By Supalak Ganjanakhundee
August 18, 2009
Counterparts from Cambodia, Indonesia, Singapore and Vietnam, whom he had contacted, had expressed positive views on progress in Burma, he said. Kasit raised the idea last week about seeking a pardon from the junta for Suu Kyi after she was sentenced to another 18 months' house arrest.
Senior Asean officials will meet tomorrow and on Thursday in Jakarta to discuss a Thai-drafted text for the pardon request, he said.
"We respect Burma's justice system but are concerned about unity of Asean too, since Aung San Suu Kyi's case makes Asean and Burma a common target," he said.
Some Asean ministers suggested that Kasit lead a group to visit Burma to raise the issue with junta leaders.
A proposal requesting Burma pardon opposition leader Aung San Suu Kyi is getting more support from Asean members, Foreign Minister Kasit Piromya said yesterday.
Kasit yesterday met American Senator Jim Webb to discuss the issue. Webb had just returned from Burma where he managed to have American national John Yettaw - who swam across Inya Lake to Suu Kyi's residence in May - freed.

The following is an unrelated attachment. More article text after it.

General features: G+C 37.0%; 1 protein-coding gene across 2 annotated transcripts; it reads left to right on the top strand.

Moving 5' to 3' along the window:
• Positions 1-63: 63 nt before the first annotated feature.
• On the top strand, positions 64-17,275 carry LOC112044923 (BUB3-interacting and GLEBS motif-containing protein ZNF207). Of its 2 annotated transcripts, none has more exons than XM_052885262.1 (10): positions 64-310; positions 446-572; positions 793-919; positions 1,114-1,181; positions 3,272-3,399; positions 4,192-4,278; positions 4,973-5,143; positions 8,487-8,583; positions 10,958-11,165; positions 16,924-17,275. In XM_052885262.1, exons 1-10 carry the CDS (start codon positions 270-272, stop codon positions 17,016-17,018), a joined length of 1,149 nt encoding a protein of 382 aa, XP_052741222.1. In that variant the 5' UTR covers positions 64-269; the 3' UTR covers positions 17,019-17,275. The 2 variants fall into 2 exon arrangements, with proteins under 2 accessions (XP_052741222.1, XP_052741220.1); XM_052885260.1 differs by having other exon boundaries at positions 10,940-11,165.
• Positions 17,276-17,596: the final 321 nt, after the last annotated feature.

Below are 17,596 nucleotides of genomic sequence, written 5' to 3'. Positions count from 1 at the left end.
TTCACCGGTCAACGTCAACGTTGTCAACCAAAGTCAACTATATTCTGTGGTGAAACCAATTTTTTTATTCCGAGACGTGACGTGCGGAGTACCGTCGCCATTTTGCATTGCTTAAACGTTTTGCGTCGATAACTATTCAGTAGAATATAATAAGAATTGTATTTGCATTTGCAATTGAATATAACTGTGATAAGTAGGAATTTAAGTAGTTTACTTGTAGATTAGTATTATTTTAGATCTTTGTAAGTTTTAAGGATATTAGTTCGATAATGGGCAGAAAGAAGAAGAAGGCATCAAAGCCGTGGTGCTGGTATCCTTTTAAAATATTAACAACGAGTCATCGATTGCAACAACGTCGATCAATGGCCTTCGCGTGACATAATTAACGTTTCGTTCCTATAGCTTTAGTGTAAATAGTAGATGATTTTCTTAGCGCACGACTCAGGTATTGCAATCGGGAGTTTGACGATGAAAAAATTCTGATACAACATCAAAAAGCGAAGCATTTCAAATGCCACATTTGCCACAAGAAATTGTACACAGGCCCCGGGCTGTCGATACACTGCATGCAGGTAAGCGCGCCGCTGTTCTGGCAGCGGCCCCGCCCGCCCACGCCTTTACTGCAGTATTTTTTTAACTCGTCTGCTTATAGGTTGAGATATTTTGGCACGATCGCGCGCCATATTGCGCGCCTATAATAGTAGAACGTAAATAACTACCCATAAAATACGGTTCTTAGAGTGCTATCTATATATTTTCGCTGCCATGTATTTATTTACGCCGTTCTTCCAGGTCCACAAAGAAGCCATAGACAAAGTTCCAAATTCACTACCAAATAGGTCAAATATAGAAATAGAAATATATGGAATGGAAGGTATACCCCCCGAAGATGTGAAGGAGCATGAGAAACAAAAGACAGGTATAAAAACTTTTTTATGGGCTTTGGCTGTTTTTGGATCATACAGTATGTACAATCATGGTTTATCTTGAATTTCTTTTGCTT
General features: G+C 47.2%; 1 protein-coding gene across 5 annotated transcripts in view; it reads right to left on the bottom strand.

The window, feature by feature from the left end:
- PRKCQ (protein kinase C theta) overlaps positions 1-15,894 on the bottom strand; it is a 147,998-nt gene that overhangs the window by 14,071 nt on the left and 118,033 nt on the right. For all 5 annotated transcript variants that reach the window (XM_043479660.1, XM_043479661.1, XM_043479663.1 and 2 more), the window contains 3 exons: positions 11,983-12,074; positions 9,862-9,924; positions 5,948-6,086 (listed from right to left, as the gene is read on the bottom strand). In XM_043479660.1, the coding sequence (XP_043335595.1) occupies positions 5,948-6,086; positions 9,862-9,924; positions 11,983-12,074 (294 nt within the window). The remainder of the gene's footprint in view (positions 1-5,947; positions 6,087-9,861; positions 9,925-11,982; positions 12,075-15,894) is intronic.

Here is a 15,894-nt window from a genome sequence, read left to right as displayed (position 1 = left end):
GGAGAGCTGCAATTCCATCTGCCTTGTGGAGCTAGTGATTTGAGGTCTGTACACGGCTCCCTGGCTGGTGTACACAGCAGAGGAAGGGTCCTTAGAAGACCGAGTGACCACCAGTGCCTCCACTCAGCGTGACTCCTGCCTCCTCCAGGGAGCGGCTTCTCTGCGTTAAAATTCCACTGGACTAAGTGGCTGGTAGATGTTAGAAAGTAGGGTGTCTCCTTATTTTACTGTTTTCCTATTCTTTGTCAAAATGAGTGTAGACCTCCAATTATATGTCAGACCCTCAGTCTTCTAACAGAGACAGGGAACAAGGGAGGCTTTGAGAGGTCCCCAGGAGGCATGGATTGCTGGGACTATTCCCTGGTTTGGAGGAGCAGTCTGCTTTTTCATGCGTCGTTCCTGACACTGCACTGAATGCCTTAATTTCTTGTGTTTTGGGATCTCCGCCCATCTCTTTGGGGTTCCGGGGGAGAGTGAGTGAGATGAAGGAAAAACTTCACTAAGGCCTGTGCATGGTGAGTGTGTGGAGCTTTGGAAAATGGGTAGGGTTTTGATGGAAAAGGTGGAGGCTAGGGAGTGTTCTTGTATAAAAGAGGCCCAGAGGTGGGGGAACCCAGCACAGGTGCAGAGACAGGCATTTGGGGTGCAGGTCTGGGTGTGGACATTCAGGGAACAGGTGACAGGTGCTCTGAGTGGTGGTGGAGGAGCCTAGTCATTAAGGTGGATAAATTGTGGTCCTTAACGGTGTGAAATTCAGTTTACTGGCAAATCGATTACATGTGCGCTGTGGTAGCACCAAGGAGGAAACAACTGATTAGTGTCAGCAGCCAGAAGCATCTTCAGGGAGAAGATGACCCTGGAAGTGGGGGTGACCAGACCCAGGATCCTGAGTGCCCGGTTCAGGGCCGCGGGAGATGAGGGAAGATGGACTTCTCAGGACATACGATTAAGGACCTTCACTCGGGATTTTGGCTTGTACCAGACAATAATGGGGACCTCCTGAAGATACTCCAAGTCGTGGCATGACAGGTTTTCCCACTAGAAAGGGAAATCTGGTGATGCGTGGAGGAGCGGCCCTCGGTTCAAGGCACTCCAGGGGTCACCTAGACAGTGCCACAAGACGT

Yettaw's release from a long jail sentence and deportation sparked hope that junta might consider releasing Suu Kyi too, Kasit said.
Webb met junta chief Than Shwe and Suu Kyi while in Burma and asked the military-run government to free her. Webb said he did not discuss Asean's plan with Kasit, who chairs the regional grouping, but said in Bangkok "it is valuable if Asean communicates that particular concern to the government of Myanmar [Burma]."
Later, Webb, chairman of a US Senate sub-committee on East Asia and the Pacific, met with Prime Minister Abhisit Vejjajjva yesterday to discuss any Asean moves to save Suu Kyi.
Abhisit briefed him on Asean's way of engaging the military government without interfering in its domestic affairs, according to spokesman Panitan Wattanayagorn. Thailand and Asean have opposed use of sanctions on Burma to get Suu Kyi freed, Panitan said.